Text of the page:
Both streams of research focus on two broad cohorts:
- People of all ages with physical and mental health conditions, or who have low confidence or suffer from anxiety.
- People who want to work but struggle to access support or feel the system and jobs market is too inflexible (eg carers, older people, people experiencing disadvantage).
This report draws together findings from both streams of research, and the deep dives, and highlights key messages about the nature of provision and principles for successful place-based working.
Methodology and scope
The research streams were carried out in parallel and involved three strands of activity:
- Desk research to identify the national programmes in scope and a representative selection of place-based activity.
- A small number of interviews with practitioners in local and combined authorities, and national organisations, working on employment and skills and public health.
- Two local deep dives involving a roundtable discussion with representatives from local partner organisations in two areas (North East Essex and the North of Tyne Combined Authority area).
Scope of programmes considered
We used the following scope criteria in identifying national programmes:
- Relevant to one or both of the cohorts described in the Introduction, with the intention of improving employability or reducing barriers in access to the labour market.
- Funded by central government, or commissioned by it.
- Delivered to more than one geographical area of the country.
- Active during (2022/2023) the year in which the research was undertaken. We also considered programmes and services announced at the Spring budget (March 2023) which will formally start in 2023/24 (see under Overview of what is changing with the budget).
We did not include the public health grant to local authorities in our list of programmes. This can be used in innovative ways to ensure local needs that link to economic inactivity are met such as on drug and alcohol misuse, health at work and public mental health. However, we made a decision to only include nationally funded programmes where there was a substantive intention for provision to address employment related needs or barriers.
We used the following scope criteria in identifying place-based interventions:
- delivery involves local organisations, although funding may be national in some cases or for aspects of programmes
- programmes led by voluntary sector organisations
- because the emphasis of the research is on understanding the criteria for success, we included some programmes that had completed before the 2022/23 financial year where they represent interesting models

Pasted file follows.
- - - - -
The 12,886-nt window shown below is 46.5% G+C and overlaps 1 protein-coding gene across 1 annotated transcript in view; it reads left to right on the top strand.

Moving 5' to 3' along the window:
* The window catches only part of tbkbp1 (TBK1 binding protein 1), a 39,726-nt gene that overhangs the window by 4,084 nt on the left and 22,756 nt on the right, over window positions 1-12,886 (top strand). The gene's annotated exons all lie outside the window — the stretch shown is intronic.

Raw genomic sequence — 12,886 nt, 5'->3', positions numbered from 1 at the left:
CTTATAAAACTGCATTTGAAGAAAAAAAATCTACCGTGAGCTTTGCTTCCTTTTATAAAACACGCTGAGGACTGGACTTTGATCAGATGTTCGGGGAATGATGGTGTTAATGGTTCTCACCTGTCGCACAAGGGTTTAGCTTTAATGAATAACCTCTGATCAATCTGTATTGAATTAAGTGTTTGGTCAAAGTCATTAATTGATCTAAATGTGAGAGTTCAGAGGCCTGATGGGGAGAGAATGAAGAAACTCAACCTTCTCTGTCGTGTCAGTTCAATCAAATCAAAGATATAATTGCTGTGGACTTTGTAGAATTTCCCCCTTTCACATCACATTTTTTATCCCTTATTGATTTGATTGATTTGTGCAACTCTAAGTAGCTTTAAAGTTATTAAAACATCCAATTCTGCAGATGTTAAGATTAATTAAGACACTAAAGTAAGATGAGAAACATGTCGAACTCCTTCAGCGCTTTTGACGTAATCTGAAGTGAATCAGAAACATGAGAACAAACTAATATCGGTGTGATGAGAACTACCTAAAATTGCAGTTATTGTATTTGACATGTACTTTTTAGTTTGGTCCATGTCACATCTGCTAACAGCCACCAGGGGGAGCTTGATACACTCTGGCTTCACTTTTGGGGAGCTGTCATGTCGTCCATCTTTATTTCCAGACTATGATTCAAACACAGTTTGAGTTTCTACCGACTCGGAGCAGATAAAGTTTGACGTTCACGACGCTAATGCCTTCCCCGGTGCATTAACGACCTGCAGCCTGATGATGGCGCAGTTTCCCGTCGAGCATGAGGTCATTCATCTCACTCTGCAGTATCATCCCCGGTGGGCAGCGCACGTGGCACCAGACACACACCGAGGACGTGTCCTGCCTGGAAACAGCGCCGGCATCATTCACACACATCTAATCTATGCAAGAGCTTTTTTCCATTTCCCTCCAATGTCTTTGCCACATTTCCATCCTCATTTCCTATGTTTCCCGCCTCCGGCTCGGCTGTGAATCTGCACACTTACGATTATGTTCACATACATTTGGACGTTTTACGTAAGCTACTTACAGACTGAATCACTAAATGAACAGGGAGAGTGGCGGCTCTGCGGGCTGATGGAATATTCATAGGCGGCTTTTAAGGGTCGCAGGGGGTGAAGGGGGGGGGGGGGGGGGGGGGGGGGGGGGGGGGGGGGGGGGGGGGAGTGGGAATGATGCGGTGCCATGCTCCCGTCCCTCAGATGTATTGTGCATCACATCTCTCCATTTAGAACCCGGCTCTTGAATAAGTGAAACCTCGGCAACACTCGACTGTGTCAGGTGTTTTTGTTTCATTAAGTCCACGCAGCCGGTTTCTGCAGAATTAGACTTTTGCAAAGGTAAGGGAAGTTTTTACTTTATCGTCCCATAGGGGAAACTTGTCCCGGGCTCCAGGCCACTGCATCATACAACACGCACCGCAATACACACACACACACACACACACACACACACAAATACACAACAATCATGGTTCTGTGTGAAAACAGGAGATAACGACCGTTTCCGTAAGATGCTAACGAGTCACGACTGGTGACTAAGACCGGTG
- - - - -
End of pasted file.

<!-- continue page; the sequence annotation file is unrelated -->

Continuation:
- as with the national research, programmes needed to be relevant to one or both of the cohorts described above with the intention of improving employability or reducing barriers in access to the labour market.
While neither list (national programmes or place-based projects) are exhaustive, they provide a snapshot of the current landscape.
National programmes and action
The totality of national provision to tackle economic inactivity
The landscape of nationally available programmes
The research identified 51 national programmes, services or initiatives operational in England. Where information was stated, 12 apply UK-wide, eight apply in the whole of Great Britain, with four others also applying in Scotland or Wales. Most of the programmes, to some extent, can support economically inactive people in finding or being ready to work.
Snapshot of national programmes and initiatives
Categorisation of nationally available programmes
The programmes we identified fit into four broad categories for the purpose of support they offer: employment focused; education and skills; employer focused; and broad-based support. Figure 1 shows the number of programmes in the different categories and provides examples.
Figure 1: Employment support programme examples broken down by type.
These 51 initiatives are led by 17 public bodies or organisations, of which 12 are government departments and five are either executive agencies, non-departmental government bodies or organisations commissioned by central government. Department for Work and Pensions (DWP) funded the largest number of programmes (over a third), followed by Department for Education (DfE) who fund 16 per cent and the Ministry of Defence (MOD) who fund 10 per cent. The National Health Service (NHS) supports a further eight per cent. Other departments and authorities leading on at least one initiative include: